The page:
Fact Checker

Fact Checker: How does Iowa's COVID-19 testing stack up?

Iowa Gov. Kim Reynolds waits during a Sept. 29 news conference on the state's response to the coronavirus in Johnston. (
Iowa Gov. Kim Reynolds waits during a Sept. 29 news conference on the state’s response to the coronavirus in Johnston. (AP Photo/Charlie Neibergall)

Iowa’s response to the spread of COVID-19 is once again in the spotlight as infections surge across the United States.

Gov. Kim Reynolds in a Nov. 10 news conference said of the state’s testing availability: “So Iowans, I think we’ve tested 1 in 3 — our numbers when we look at every type of test that we’re utilizing, we are way at the top compared to other states.”

Analysis

Reynolds’s first statement in this two-part claim is correct, according to the state’s COVID-19 dashboard.

Graded a B

The number of Iowans tested as of last week when she made the claim was nearly 1.07 million. That number was about 1.15 million as of Friday.

Iowa’s population is estimated at 3.15 million, according to U.S. Census data, so this does mean 1 of 3 Iowans have been tested for COVID-19.

It should be noted this figure covers people tested over more than eight months since the disease was confirmed in Iowa, not just recently.

The governor’s next claim about how Iowa compares with other states on administering COVID-19 tests is not as simple to prove.

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Pat Garrett, Reynolds’ communications director, said she was including PCRs and other antigen and rapid tests conducted in Iowa in both her claims.

According to the Food and Drug Administration, these tests are used to diagnose COVID-19 cases — the former being a molecular test that detects the virus’ genetic material, and the latter detecting specific proteins from the virus.

While the antigen tests, typically used in congregate settings like long-term care facilities, produce results faster, the agency says they are less accurate. Centers for Disease Control and Prevention guidance defines a confirmed case as one that was diagnosed with a molecular test, while cases diagnosed with antigen tests are presumptive positives.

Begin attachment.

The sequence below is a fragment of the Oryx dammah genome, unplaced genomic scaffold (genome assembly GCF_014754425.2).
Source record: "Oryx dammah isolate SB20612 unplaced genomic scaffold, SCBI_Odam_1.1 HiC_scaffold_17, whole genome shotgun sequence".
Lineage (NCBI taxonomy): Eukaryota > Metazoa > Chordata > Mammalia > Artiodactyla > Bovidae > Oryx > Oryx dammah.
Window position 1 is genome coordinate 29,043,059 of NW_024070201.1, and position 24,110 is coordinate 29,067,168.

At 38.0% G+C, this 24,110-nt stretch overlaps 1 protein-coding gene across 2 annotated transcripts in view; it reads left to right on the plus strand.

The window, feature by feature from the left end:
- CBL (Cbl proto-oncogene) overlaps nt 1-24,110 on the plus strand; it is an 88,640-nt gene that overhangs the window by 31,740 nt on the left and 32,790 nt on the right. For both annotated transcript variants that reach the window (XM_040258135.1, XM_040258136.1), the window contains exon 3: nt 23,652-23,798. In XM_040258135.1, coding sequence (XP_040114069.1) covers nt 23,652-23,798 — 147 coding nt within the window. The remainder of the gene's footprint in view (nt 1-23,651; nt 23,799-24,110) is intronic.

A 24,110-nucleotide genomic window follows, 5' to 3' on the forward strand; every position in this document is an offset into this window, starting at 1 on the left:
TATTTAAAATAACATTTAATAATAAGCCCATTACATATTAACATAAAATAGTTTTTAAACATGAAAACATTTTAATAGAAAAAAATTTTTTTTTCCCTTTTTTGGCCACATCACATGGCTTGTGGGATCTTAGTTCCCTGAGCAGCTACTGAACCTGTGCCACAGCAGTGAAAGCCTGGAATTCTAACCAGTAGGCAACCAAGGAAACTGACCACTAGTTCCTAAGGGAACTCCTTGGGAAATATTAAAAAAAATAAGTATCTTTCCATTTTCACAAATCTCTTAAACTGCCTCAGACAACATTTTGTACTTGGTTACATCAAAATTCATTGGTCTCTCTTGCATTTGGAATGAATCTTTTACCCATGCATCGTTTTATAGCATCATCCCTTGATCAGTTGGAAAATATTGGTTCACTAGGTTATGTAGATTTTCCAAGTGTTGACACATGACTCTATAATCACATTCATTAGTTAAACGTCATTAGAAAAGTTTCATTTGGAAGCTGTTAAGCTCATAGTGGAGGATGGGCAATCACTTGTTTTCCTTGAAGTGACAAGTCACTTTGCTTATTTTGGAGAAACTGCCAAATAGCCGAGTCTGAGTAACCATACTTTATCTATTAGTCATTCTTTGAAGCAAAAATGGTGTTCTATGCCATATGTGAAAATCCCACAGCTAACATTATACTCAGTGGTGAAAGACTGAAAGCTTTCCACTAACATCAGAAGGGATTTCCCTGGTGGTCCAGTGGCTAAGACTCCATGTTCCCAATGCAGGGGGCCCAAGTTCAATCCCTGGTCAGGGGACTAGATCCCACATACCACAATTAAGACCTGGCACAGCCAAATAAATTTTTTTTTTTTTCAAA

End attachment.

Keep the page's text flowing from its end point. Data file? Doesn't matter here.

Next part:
There are limitations to the dashboards compiled by the public, journalists and public health experts showing how states stack up against one another on testing.

While some dashboards show how many total tests and tests per capita states have conducted, not all states include all available types of tests in their reported data. A Kaiser Health News analysis released in September showed that 22 states and Washington, D.C., either do not report antigen tests or count antigen positives as COVID-19 cases. States may also report antigen tests separately and not in their total of tests administered.

Publicly available data shows more of a grim picture of testing in Iowa. The Washington Post, using data from the COVID-19 Tracking Project, reports Iowa ranks among the bottom 10 of states in tests administered per capita.

The COVID-19 Tracking Project, a volunteer organization launched by The Atlantic, pulls data directly from state public health departments, so however those agencies report their data is what is used to calculate the totals. This initiative’s data is used by most major media outlets and academic sources, including the University of Washington’s Institute for Health Metrics and Evaluation and Johns Hopkins University’s Coronavirus Resource Center.

Based on this data, the Fact Checker has previously found that Iowa was below the “testing target” for each state from the Harvard Global Health Institute.